Practical Law Public Sector addresses the questions that schools may ask local authorities regarding day-to-day school management and sets out the legal issues to consider when responding:
This FAQ examines the issues arising when parents object to their children attending sex education classes on religious grounds. For details of all our school hotline queries, please see Practice note, Schools hotline FAQs.
Q: A parent of one of our pupils is angry at the content of our sex education classes, claiming that they breach his son’s human rights as a Christian. How should the school respond?
A: Sex and relationship education (SRE) is considered an essential part of the national curriculum. It is taught as part of the science curriculum and also in the context of relationships and health. The content of SRE lessons that goes beyond the science syllabus depends on the school’s governing body and headteacher, though parents should be consulted.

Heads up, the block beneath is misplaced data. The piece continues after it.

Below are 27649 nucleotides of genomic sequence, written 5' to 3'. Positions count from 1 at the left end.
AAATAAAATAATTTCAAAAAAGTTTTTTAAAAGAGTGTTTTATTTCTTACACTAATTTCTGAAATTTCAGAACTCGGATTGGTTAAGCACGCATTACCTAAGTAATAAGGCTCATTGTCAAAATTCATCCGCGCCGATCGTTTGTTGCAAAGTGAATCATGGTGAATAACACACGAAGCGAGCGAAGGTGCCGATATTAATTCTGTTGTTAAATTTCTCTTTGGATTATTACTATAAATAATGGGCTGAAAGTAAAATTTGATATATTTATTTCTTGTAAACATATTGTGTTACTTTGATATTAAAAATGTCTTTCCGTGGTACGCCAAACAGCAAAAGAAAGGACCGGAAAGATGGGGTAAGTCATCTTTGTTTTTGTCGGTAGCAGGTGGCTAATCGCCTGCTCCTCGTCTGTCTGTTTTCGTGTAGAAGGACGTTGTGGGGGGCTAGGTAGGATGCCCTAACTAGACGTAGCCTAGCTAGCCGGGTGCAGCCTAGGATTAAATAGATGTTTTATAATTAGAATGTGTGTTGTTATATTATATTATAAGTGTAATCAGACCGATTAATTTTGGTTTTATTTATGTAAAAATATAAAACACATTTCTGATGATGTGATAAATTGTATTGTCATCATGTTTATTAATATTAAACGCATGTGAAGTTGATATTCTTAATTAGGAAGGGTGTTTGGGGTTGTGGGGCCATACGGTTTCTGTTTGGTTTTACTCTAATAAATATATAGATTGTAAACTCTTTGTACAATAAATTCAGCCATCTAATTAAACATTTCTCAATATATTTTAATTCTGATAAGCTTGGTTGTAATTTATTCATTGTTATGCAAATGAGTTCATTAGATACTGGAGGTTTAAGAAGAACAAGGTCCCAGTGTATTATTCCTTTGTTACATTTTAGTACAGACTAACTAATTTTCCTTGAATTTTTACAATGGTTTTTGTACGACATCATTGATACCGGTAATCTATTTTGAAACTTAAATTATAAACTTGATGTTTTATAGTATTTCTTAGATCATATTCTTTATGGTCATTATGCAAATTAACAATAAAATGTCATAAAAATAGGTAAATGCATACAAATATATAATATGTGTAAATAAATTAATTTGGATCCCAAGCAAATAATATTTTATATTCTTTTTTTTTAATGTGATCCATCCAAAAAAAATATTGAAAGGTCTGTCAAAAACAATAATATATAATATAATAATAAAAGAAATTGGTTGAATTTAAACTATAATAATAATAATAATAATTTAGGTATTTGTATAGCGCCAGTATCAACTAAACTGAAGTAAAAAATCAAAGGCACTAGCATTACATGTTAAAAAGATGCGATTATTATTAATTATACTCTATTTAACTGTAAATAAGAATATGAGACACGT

Parents may withdraw their children from that part of a school’s SRE that does not form part of the science syllabus. It is unlikely that anything in the syllabus would interfere with a pupil’s Article 9 right to freedom of thought, conscience and religion under the Human Rights Act 1998 but it is advisable to engage with the parent with a view to finding out the basis of their objections and resolving the dispute. It is also advisable for a school to distribute the following leaflet: DfE: SRE and Parents (July 2001). If the child is withdrawn from SRE classes, the school will have to make alternative provision for him during that time.
The governing body must make sure when producing a statement of SRE policy that it includes a statement about the right of parental withdrawal (section 404, EA 1996). For more information, see Practice note, Sex education: schools’ obligations.